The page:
1

Your cart is empty.

Books for those in ministry organizations who desire to take their leadership, teams, governance, and ministry effectiveness to the next level.

14 Nov '12

It is time to stop the blame game in missions

Posted by T.J. Addington in missions
I was at a conference recently where there was a very harsh and unkind (and I would add largely unfair) critique of western missions. The critique was made by a prominent Latin American missiologist. He characterized missions from the west as being imperialist in nature, controlling, paternalistic and colonial. He further blamed most of the worlds ills on the west and its capitalist system. The west is the creator of the world's ills and the majority world is the victim. 

It made me sad. It is true that western missions have made many mistakes. Mission leaders and missionaries are far more sensitive today than in the past as we have learned from those errors. It is also true that the church in the west has made an enormous sacrifice and contribution to the evangelization of the world in the last 200 years and continues to do so, now in partnership with missionaries from across the world.

In fact, the faith of this missiologist is the legacy of missionaries who gave up everything to go to share the gospel.  As I write this I sit overlooking Hong Kong where my own parents served as missionaries in the 1960's. Then it was a place where the Gospel was scarce and today the Gospel is well known and the church is strong because of the sacrifice of western missionaries. My parents and many others gave up much to bring the Gospel to Asia. Tens of thousands of western missionaries are making that sacrifice today globally.

Missionaries from the majority world will and do make many of the mistakes that missionaries from the west made. It is the nature of missions. It is time to stop blaming one another and to start appreciating one another in the global church and to work together. It is time to get over it (anger at the west) and get on with it (the cooperative work of the Gospel). Our own mission has moved to a philosophy of "We don't own anything, control anything or count anything as ours." We are a servant organization to the church in the United States to serve their mission vision and to the church internationally to serve their mission vision.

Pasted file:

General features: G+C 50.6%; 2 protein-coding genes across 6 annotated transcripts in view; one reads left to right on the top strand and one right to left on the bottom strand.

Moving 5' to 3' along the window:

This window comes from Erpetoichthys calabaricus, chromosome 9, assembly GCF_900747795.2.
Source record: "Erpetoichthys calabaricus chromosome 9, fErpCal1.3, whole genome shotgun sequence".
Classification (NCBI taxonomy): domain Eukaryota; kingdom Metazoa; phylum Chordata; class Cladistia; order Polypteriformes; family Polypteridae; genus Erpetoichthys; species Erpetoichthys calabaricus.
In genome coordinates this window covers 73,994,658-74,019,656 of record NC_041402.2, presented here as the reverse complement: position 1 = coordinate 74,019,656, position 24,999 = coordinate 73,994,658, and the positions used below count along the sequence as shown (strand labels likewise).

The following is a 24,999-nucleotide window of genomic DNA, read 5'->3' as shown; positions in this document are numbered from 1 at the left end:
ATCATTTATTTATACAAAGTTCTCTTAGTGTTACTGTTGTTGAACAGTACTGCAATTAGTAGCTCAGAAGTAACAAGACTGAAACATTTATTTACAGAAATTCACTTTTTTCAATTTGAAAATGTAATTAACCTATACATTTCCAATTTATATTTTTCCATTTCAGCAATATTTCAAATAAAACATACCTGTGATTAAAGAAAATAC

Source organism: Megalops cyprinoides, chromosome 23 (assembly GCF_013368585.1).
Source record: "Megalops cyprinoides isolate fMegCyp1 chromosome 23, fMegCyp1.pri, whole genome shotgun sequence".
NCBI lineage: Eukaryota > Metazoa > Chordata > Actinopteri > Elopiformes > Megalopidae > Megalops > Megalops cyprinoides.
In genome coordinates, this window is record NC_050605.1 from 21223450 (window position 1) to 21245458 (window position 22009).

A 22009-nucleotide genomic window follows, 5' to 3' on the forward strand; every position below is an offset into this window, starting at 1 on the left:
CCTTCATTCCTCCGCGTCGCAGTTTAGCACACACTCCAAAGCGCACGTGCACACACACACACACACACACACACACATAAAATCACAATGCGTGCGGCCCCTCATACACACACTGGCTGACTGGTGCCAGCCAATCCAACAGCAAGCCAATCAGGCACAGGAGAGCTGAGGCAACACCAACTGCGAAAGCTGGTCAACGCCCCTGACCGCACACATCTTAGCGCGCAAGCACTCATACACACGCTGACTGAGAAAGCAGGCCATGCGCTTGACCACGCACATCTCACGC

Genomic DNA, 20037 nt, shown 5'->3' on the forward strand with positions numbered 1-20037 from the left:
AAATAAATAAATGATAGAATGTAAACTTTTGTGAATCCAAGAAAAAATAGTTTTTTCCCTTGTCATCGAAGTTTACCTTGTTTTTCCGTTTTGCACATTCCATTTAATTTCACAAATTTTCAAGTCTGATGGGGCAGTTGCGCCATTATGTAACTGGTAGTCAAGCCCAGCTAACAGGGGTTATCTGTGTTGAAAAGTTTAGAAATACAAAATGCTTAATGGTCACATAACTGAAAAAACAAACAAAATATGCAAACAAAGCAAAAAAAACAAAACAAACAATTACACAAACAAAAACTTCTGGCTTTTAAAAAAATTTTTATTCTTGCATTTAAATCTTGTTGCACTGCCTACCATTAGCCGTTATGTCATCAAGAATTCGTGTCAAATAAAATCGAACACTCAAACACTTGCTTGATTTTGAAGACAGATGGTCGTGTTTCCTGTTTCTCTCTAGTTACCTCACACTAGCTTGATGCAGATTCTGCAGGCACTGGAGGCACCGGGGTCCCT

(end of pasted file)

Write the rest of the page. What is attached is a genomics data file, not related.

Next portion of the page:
I find the critique from this Latin missiologist particularly hard to swallow given the social and political landscape in much of Latin America where corruption, crime and inept governments are the norm and where the church has little influence on society. I don't say this to defend the west, but to make an observation that is hard to ignore. One can certainly find much that is wrong with the west and with the church in the west and I am not here to defend it. However, one can also find much that is wrong in the majority world and the church there and I am not here to critique it. It is time to stop the blame game.

I love and cherish my colleagues in the majority and minority world who work with us to spread the Gospel. Their attitudes are so different than the one mentioned above. We are able to appreciate one another's strengths and weaknesses, cultural differences and varied circumstances as we work together. Our concern for the Gospel outweighs our many differences. In fact, we are all enriched as we value one another, learn from one another and enjoy the richness of our differing cultures.

As a mission leader who is committed to healthy mission practices I found the comments of this man sad. I am committed to a different way of doing missions and of valuing the contributions that all make.